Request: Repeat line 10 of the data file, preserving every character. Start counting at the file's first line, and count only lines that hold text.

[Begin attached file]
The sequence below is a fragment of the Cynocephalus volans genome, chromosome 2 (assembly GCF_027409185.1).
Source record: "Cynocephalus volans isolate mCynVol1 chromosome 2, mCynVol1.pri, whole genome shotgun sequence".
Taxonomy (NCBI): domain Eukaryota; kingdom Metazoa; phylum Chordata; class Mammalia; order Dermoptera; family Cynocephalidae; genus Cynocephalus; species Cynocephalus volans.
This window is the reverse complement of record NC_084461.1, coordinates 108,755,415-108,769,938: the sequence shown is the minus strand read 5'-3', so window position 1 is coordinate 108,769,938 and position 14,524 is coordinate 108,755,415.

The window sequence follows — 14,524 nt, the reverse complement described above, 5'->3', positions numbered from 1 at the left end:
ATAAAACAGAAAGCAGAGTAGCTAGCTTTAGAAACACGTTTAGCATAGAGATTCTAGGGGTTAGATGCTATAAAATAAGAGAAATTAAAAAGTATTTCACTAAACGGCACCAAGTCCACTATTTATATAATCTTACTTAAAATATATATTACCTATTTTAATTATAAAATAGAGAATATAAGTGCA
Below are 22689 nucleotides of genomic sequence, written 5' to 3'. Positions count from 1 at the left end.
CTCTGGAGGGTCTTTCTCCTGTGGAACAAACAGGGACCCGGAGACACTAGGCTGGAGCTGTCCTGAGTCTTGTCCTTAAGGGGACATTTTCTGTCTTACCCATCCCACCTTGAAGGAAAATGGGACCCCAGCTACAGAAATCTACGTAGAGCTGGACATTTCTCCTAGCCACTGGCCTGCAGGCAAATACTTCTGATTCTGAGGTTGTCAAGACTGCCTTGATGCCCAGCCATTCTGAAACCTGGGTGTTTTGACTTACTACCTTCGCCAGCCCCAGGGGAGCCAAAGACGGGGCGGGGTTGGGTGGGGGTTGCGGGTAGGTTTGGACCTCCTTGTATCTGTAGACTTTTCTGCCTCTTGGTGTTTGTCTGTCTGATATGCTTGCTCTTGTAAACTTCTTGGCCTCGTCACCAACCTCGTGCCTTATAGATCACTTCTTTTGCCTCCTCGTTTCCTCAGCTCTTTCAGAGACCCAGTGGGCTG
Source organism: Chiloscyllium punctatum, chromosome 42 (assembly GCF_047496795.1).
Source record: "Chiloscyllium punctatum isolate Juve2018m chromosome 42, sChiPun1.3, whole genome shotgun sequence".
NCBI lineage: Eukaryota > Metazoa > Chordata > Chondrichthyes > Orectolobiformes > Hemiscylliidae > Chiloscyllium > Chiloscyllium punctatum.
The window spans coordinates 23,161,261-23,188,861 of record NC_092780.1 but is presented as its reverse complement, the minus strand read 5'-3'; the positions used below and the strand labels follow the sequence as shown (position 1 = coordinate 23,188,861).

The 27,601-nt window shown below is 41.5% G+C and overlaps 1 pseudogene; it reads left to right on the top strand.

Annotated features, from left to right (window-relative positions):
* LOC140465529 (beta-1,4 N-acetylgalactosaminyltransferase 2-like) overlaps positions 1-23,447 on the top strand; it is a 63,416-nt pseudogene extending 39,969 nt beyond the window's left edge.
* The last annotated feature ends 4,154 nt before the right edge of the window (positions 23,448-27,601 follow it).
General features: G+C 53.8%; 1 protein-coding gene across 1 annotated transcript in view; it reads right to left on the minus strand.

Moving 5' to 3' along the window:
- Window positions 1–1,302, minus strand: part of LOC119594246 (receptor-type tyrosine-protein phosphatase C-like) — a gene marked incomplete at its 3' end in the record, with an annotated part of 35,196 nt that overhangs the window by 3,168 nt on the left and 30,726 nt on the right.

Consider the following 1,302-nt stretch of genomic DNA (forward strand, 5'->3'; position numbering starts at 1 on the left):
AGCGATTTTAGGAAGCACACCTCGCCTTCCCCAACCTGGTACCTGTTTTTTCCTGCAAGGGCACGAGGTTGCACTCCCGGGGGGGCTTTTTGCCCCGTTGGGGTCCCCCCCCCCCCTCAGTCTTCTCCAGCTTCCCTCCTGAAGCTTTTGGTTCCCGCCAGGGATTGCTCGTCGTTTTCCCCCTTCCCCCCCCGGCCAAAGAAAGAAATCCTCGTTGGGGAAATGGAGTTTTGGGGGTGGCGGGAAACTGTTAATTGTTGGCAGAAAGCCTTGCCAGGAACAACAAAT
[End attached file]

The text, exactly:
Source record: "Chiloscyllium punctatum isolate Juve2018m chromosome 42, sChiPun1.3, whole genome shotgun sequence".